Let There Be Cheap, Abundant Light

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Let There Be Cheap, Abundant Light

The common incandescent light bulb found in any home has also been a handy source of heating for the past century.  Hatcheries use light bulbs as a heat source to warm baby chicks.  People use them to germinate seeds indoors in the winter and restaurants use them to keep food warm on the serving counter. 

Unfortunately, this convenience also points out the major flaw in the remarkable invention that brought light to every home:  Incandescent light bulbs are primarily producers of heat, not light. 

If what you're after is bright, clear, balanced illumination, a conventional light bulb is a very poor choice.  In fact, it wastes 90 percent of the electrical energy it uses.  Meanwhile, it requires burning a lot of coal to create the needed electricity. 

Until fairly recently, no one really cared.  Coal was cheap, and so, therefore, was electricity.  Only when the energy crisis of 1973 hit did people begin to think differently about wasting fuel. 

At that time, Edward Hammer, an engineer at General Electric, invented a compact fluorescent light (CFL) that could replace incandescent lamps and use 75 percent less energy, even while it lasted 10 times as long as an ordinary light bulb. 


Like conventional fluorescent tubes, the CFL works by exciting mercury vapor with electric current.  The mercury vapor then emits ultraviolet light, which can't be seen.  But, the UV light hits a special coating on the inside of the glass, and that coating, called a phosphor, gives off light in the visible range.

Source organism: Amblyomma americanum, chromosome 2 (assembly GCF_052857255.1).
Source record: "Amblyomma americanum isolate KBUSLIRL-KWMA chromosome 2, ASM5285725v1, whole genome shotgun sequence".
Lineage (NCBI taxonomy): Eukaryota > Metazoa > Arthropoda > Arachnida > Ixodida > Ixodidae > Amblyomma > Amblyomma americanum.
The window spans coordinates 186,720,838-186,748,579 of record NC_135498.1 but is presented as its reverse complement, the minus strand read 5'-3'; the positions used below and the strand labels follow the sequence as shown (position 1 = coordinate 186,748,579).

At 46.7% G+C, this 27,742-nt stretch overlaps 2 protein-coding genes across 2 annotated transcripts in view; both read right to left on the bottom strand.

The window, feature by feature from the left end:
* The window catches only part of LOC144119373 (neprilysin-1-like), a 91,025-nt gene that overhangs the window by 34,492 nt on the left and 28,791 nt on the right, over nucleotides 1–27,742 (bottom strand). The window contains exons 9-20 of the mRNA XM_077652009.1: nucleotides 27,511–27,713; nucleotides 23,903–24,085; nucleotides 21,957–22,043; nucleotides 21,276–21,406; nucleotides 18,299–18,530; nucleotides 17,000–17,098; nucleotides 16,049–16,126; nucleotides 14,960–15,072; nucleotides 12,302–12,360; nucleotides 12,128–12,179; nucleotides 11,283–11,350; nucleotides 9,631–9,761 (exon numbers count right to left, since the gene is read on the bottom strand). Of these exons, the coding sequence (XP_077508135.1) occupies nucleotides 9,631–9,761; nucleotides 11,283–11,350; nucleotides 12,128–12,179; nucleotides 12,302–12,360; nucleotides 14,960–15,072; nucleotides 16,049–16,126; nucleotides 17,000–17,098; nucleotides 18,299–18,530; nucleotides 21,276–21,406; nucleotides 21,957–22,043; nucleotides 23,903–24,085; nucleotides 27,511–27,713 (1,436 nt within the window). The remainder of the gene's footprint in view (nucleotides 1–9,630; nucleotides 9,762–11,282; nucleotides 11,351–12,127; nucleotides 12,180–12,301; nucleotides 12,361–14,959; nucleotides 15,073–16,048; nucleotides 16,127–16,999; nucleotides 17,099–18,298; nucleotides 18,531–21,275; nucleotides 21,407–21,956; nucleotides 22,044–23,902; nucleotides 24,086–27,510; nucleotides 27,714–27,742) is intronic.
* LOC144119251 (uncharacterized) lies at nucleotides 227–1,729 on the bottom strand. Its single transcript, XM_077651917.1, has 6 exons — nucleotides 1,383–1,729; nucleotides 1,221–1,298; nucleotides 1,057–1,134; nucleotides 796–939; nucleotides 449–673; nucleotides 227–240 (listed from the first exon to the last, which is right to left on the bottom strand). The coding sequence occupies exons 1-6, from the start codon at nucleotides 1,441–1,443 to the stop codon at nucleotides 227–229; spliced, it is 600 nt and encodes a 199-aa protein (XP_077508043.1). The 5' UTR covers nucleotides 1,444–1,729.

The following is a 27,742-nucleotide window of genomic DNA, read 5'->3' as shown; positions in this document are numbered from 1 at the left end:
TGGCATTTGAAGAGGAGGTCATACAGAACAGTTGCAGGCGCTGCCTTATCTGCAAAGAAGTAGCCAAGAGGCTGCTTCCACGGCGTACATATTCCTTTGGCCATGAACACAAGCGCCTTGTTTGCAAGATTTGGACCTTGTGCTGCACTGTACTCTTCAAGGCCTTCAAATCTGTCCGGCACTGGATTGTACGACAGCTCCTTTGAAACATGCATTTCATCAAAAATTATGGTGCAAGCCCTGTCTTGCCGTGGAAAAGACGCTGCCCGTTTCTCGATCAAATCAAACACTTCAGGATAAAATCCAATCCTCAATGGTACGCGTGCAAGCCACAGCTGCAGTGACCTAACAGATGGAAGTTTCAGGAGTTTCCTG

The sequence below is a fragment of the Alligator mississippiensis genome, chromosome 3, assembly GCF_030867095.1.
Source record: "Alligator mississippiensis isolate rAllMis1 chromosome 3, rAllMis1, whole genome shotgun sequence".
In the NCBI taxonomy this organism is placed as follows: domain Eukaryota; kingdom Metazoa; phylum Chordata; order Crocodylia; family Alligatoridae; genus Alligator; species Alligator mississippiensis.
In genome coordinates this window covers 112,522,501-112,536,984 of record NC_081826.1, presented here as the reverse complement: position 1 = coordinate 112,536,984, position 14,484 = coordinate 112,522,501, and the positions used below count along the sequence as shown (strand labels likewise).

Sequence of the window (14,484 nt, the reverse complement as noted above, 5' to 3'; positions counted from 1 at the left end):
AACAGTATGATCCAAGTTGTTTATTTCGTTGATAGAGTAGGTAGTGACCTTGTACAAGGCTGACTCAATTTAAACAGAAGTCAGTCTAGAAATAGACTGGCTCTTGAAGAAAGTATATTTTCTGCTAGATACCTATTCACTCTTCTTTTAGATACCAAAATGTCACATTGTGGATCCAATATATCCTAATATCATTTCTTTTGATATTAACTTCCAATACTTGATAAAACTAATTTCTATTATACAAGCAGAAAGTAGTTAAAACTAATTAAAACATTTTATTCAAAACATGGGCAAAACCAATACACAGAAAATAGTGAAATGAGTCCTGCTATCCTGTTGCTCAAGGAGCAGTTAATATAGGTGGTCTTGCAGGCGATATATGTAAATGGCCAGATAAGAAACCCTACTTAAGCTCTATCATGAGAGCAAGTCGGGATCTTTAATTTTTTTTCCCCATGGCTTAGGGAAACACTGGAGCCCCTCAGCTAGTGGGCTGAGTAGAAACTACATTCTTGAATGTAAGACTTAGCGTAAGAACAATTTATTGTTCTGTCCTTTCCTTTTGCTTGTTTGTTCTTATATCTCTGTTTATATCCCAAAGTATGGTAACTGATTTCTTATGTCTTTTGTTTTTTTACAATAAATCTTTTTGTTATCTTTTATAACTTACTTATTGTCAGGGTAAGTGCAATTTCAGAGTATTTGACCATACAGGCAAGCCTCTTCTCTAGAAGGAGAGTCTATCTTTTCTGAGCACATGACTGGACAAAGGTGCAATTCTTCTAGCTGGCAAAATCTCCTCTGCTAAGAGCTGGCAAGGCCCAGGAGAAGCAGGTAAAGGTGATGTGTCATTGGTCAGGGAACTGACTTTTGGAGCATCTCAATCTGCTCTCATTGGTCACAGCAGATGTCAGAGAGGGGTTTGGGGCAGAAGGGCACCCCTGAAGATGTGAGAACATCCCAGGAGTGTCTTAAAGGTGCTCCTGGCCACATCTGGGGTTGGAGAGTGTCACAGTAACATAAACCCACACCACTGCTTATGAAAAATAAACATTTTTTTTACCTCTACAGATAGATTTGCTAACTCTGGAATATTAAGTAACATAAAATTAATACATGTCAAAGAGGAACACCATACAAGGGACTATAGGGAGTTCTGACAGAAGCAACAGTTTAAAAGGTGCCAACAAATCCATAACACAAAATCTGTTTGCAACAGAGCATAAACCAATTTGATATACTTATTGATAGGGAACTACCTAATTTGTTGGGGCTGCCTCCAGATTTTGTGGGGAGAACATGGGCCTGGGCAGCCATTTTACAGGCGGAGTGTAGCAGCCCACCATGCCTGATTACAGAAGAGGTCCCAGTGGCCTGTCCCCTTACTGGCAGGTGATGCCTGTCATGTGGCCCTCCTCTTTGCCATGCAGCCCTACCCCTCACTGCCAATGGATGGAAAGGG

The CFL took a while to find its market.  For one thing, the energy crisis ended and people went back to their old ways, taking energy for granted.  For another, when GE realized that it would cost $25 million to build factories to produce the new bulbs, it shelved the idea. 

But in the 1980s, Philips and a German company called Osram — a division of Siemens — began turning out usable CFLs, and during the 1990s and into the 21st Century, they have gradually become widely accepted. 


However, even as CFLs were penetrating the marketplace, scientists kept working on an even better source of illumination, the light-emitting diode.  LEDs have already become familiar features of electronic devices.  They are found in the small lights on everything from cell phones to calculators. 

LEDs work by using a phenomenon discovered in 1907 called electro-luminescence...

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